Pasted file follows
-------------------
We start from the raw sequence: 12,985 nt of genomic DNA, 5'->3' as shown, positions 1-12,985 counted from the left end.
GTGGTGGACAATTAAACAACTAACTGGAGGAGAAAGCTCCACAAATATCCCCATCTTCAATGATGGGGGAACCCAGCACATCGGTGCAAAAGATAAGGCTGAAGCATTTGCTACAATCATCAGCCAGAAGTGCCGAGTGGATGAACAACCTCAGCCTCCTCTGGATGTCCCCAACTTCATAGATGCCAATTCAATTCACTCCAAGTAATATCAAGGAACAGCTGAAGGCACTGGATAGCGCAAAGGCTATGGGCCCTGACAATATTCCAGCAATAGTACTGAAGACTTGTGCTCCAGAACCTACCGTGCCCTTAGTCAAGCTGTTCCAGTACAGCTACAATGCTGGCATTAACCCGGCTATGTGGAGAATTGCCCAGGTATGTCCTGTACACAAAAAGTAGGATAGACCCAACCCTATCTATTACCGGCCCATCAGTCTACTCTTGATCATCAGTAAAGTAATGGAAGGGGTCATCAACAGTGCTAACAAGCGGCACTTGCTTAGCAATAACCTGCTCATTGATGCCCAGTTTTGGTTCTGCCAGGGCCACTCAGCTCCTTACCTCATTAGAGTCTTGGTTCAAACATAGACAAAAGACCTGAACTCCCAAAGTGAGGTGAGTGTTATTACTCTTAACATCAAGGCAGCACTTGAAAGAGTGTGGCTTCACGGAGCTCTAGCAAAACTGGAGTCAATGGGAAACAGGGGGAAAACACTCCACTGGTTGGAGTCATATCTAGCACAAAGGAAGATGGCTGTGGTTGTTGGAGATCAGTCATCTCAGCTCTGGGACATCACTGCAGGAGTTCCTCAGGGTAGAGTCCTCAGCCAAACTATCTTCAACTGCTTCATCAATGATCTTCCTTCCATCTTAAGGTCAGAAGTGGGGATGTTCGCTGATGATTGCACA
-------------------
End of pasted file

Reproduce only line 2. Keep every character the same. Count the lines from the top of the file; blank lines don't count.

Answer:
GTGGTGGACAATTAAACAACTAACTGGAGGAGAAAGCTCCACAAATATCCCCATCTTCAATGATGGGGGAACCCAGCACATCGGTGCAAAAGATAAGGCTGAAGCATTTGCTACAATCATCAGCCAGAAGTGCCGAGTGGATGAACAACCTCAGCCTCCTCTGGATGTCCCCAACTTCATAGATGCCAATTCAATTCACTCCAAGTAATATCAAGGAACAGCTGAAGGCACTGGATAGCGCAAAGGCTATGGGCCCTGACAATATTCCAGCAATAGTACTGAAGACTTGTGCTCCAGAACCTACCGTGCCCTTAGTCAAGCTGTTCCAGTACAGCTACAATGCTGGCATTAACCCGGCTATGTGGAGAATTGCCCAGGTATGTCCTGTACACAAAAAGTAGGATAGACCCAACCCTATCTATTACCGGCCCATCAGTCTACTCTTGATCATCAGTAAAGTAATGGAAGGGGTCATCAACAGTGCTAACAAGCGGCACTTGCTTAGCAATAACCTGCTCATTGATGCCCAGTTTTGGTTCTGCCAGGGCCACTCAGCTCCTTACCTCATTAGAGTCTTGGTTCAAACATAGACAAAAGACCTGAACTCCCAAAGTGAGGTGAGTGTTATTACTCTTAACATCAAGGCAGCACTTGAAAGAGTGTGGCTTCACGGAGCTCTAGCAAAACTGGAGTCAATGGGAAACAGGGGGAAAACACTCCACTGGTTGGAGTCATATCTAGCACAAAGGAAGATGGCTGTGGTTGTTGGAGATCAGTCATCTCAGCTCTGGGACATCACTGCAGGAGTTCCTCAGGGTAGAGTCCTCAGCCAAACTATCTTCAACTGCTTCATCAATGATCTTCCTTCCATCTTAAGGTCAGAAGTGGGGATGTTCGCTGATGATTGCACA